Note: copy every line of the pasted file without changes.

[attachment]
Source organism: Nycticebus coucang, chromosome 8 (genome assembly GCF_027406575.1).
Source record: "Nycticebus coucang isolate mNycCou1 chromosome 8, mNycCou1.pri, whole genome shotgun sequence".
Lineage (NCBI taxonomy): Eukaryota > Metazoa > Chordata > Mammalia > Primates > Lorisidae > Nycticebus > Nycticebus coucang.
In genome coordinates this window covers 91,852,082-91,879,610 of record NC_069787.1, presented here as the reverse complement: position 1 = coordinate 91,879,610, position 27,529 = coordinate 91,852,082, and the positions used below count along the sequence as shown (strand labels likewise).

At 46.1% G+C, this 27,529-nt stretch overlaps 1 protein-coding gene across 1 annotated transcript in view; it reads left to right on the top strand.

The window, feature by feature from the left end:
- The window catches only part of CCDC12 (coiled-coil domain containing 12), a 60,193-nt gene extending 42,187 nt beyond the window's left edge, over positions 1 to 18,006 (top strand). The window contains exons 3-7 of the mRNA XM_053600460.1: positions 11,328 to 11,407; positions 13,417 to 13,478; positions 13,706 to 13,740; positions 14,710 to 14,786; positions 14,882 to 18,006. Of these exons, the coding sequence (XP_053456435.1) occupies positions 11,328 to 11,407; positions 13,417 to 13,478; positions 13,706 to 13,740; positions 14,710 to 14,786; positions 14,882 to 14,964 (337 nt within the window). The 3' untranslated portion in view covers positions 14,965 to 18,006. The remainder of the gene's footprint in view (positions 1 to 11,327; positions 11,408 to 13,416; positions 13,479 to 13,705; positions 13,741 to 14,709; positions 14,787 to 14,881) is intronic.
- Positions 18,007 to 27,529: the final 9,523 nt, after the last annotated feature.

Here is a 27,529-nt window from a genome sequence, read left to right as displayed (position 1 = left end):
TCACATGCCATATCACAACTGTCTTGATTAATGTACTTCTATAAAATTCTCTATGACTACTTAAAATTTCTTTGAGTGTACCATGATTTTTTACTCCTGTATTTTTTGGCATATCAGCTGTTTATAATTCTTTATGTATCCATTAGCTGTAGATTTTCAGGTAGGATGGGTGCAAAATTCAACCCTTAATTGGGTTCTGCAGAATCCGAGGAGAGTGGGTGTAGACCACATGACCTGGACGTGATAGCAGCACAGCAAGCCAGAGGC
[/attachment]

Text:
Source organism: Nycticebus coucang, chromosome 8 (genome assembly GCF_027406575.1).
Source record: "Nycticebus coucang isolate mNycCou1 chromosome 8, mNycCou1.pri, whole genome shotgun sequence".
Lineage (NCBI taxonomy): Eukaryota > Metazoa > Chordata > Mammalia > Primates > Lorisidae > Nycticebus > Nycticebus coucang.
In genome coordinates this window covers 91,852,082-91,879,610 of record NC_069787.1, presented here as the reverse complement: position 1 = coordinate 91,879,610, position 27,529 = coordinate 91,852,082, and the positions used below count along the sequence as shown (strand labels likewise).

At 46.1% G+C, this 27,529-nt stretch overlaps 1 protein-coding gene across 1 annotated transcript in view; it reads left to right on the top strand.

The window, feature by feature from the left end:
- The window catches only part of CCDC12 (coiled-coil domain containing 12), a 60,193-nt gene extending 42,187 nt beyond the window's left edge, over positions 1 to 18,006 (top strand). The window contains exons 3-7 of the mRNA XM_053600460.1: positions 11,328 to 11,407; positions 13,417 to 13,478; positions 13,706 to 13,740; positions 14,710 to 14,786; positions 14,882 to 18,006. Of these exons, the coding sequence (XP_053456435.1) occupies positions 11,328 to 11,407; positions 13,417 to 13,478; positions 13,706 to 13,740; positions 14,710 to 14,786; positions 14,882 to 14,964 (337 nt within the window). The 3' untranslated portion in view covers positions 14,965 to 18,006. The remainder of the gene's footprint in view (positions 1 to 11,327; positions 11,408 to 13,416; positions 13,479 to 13,705; positions 13,741 to 14,709; positions 14,787 to 14,881) is intronic.
- Positions 18,007 to 27,529: the final 9,523 nt, after the last annotated feature.

Here is a 27,529-nt window from a genome sequence, read left to right as displayed (position 1 = left end):
TCACATGCCATATCACAACTGTCTTGATTAATGTACTTCTATAAAATTCTCTATGACTACTTAAAATTTCTTTGAGTGTACCATGATTTTTTACTCCTGTATTTTTTGGCATATCAGCTGTTTATAATTCTTTATGTATCCATTAGCTGTAGATTTTCAGGTAGGATGGGTGCAAAATTCAACCCTTAATTGGGTTCTGCAGAATCCGAGGAGAGTGGGTGTAGACCACATGACCTGGACGTGATAGCAGCACAGCAAGCCAGAGGC